Pouring a Steaming Wife
“On my death bed, you’ll tell the Doctor, just make her
a cup of tea.” Having faith in tea is having faith in intuition,
easy to overdo but indisputably an exit strategy of necessity.
The idiosyncrasies of intimate partners endear until they
don’t, by that time two lives are either an alchemy that
for all its pungency has cured loneliness or it’s a recipe
tried and forsaken. Steeping inside an ironstone teapot
with the lid on I have faith that her lips moving plump
and insistent will save me kisses and utterances when tea
turns sharp, boiled life is allotted time, it cools. Night
boiling metal kettle reincarnation we smell like onions
from kissing through tears but cheap tea return sex has
table tea cups out and bathrobes on and late night public
radio interviewing young John Donne who thinks
“nakednesse” explains everything thanks to sunrise’s
busy old fool. Doffed pajamas don’t figure out humility
but moonlight using all the houses windows as nightlights
lays bare the cure for idle desperation which is quiet
desperation cooing and crying for good health to extend
the days of not quite figuring each other out.
Start the Studebaker. Defunct car company metaphors wind their way over poetry with evermore destinations,
Studebaker a demigod elongated out of art deco aesthetics promptly onto Eisenhower's sprawled imagination.
A car to be a domestic thing so praising Studebaker means praising marriage, that chariot of brine and future—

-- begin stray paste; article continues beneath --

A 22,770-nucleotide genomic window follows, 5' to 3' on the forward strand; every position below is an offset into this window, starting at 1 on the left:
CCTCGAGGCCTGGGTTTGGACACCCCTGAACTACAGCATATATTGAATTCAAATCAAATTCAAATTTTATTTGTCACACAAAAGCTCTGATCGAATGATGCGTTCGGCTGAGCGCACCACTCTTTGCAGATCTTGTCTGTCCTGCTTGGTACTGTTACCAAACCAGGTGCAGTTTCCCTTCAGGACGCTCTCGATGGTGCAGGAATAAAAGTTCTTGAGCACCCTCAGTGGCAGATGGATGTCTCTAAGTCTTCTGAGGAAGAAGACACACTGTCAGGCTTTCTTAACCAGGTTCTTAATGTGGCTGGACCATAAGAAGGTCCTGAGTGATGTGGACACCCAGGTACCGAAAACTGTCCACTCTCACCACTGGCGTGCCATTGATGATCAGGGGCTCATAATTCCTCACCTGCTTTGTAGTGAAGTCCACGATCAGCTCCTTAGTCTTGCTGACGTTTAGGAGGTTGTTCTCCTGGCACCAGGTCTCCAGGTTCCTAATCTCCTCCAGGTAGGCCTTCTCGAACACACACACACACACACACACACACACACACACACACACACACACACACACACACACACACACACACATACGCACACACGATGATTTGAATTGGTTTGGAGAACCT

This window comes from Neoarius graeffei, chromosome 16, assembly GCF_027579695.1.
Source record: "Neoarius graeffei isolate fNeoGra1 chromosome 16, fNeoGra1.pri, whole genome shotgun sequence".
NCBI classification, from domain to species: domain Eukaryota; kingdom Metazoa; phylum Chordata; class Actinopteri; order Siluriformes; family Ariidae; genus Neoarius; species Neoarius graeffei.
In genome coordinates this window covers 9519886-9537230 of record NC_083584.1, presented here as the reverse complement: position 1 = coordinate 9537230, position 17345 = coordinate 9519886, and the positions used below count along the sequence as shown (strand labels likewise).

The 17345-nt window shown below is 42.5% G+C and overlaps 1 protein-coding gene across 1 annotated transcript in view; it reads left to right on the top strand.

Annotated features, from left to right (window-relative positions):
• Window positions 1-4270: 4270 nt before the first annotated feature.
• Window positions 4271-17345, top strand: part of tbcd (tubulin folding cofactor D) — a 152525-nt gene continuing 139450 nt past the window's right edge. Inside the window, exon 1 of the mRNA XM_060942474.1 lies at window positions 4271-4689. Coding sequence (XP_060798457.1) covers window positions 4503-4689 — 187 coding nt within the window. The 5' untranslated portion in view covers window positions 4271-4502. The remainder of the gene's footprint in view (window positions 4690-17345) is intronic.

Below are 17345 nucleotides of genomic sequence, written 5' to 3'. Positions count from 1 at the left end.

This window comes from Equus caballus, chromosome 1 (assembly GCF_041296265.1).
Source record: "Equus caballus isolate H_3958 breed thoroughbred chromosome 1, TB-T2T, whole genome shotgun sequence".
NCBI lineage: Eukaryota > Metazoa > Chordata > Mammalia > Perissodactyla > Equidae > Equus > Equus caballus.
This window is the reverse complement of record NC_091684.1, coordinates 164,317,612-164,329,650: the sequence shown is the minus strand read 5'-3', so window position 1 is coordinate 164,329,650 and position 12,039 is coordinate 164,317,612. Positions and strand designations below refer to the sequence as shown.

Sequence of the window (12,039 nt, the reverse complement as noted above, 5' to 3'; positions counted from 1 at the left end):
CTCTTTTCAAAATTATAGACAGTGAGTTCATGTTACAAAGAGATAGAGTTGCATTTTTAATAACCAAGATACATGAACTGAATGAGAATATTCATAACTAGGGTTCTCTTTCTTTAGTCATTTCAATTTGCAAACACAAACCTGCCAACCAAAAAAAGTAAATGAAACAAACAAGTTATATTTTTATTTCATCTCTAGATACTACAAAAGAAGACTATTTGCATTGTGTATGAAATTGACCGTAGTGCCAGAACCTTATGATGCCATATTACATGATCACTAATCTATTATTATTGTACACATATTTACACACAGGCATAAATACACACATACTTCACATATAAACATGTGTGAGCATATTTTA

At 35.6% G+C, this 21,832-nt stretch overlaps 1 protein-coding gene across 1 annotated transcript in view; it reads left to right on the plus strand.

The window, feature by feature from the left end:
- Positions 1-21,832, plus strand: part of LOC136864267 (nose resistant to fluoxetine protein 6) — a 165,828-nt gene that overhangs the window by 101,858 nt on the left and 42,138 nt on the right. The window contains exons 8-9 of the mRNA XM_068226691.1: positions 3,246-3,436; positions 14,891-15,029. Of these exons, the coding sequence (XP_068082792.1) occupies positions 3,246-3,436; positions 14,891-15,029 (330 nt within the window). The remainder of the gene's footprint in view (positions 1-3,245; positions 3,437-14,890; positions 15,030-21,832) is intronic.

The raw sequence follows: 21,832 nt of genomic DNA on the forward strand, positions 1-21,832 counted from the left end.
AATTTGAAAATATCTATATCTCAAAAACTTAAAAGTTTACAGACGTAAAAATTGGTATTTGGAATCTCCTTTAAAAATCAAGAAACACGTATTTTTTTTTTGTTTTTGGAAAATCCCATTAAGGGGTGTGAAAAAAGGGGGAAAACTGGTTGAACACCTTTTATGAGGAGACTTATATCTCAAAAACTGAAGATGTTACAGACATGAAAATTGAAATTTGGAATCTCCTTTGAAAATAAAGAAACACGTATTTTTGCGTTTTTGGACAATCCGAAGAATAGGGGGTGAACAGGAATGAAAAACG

chariot fueled by tears not gasoline, Studebaker household, home, and highway had I a Provincial Wagon
with wood on the sides to repair, and parts, and a wrench that glowed moon beams with each turn love would
burn to the socket. Failing that—house, hearth, and automobile, axle and abundance, the familiar earth
under tire rolling slowly to a stop so to marry, marry the person with all night luminous dashboard eyes,
to the ignition of the marriage bed and automobiles converted from everything to Augustinian chastity.
Lust is the side view mirrors on any marriage, but the odometer compiled figures wide-eyed wonder
from high beams and the years go on, the wheels turn, and while there is no assurance that accelerating
turbo-charges longevity, it might turn over.
Paul Doty is a Reference Librarian at St. Lawrence University. He resides in Canton New York with his wife and youngest daughter. Paul has published before in _Poetry Pacific_, and has also published poems in the _Mississippi Review_, _Cortland Review_, _Shot Glass_, and _The Rootdrinker_.